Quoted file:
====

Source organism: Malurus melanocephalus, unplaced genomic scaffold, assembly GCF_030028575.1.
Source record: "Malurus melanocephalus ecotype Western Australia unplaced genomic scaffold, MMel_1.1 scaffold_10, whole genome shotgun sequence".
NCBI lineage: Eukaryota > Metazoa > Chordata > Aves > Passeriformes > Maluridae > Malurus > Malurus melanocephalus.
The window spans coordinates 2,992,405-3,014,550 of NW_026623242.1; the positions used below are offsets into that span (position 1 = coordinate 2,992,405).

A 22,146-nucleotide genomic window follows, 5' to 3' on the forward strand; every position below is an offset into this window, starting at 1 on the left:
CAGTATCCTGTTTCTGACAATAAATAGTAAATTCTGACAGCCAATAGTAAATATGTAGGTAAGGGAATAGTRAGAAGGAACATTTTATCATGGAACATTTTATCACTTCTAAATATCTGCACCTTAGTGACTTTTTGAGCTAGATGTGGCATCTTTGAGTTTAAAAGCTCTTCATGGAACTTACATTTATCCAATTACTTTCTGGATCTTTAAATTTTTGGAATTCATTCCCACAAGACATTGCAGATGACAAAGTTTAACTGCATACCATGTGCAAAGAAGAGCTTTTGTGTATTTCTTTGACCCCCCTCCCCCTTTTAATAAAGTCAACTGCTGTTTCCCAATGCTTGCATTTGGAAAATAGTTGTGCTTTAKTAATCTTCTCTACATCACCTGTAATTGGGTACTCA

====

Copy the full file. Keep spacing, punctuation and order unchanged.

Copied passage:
Source organism: Malurus melanocephalus, unplaced genomic scaffold, assembly GCF_030028575.1.
Source record: "Malurus melanocephalus ecotype Western Australia unplaced genomic scaffold, MMel_1.1 scaffold_10, whole genome shotgun sequence".
NCBI lineage: Eukaryota > Metazoa > Chordata > Aves > Passeriformes > Maluridae > Malurus > Malurus melanocephalus.
The window spans coordinates 2,992,405-3,014,550 of NW_026623242.1; the positions used below are offsets into that span (position 1 = coordinate 2,992,405).

A 22,146-nucleotide genomic window follows, 5' to 3' on the forward strand; every position below is an offset into this window, starting at 1 on the left:
CAGTATCCTGTTTCTGACAATAAATAGTAAATTCTGACAGCCAATAGTAAATATGTAGGTAAGGGAATAGTRAGAAGGAACATTTTATCATGGAACATTTTATCACTTCTAAATATCTGCACCTTAGTGACTTTTTGAGCTAGATGTGGCATCTTTGAGTTTAAAAGCTCTTCATGGAACTTACATTTATCCAATTACTTTCTGGATCTTTAAATTTTTGGAATTCATTCCCACAAGACATTGCAGATGACAAAGTTTAACTGCATACCATGTGCAAAGAAGAGCTTTTGTGTATTTCTTTGACCCCCCTCCCCCTTTTAATAAAGTCAACTGCTGTTTCCCAATGCTTGCATTTGGAAAATAGTTGTGCTTTAKTAATCTTCTCTACATCACCTGTAATTGGGTACTCA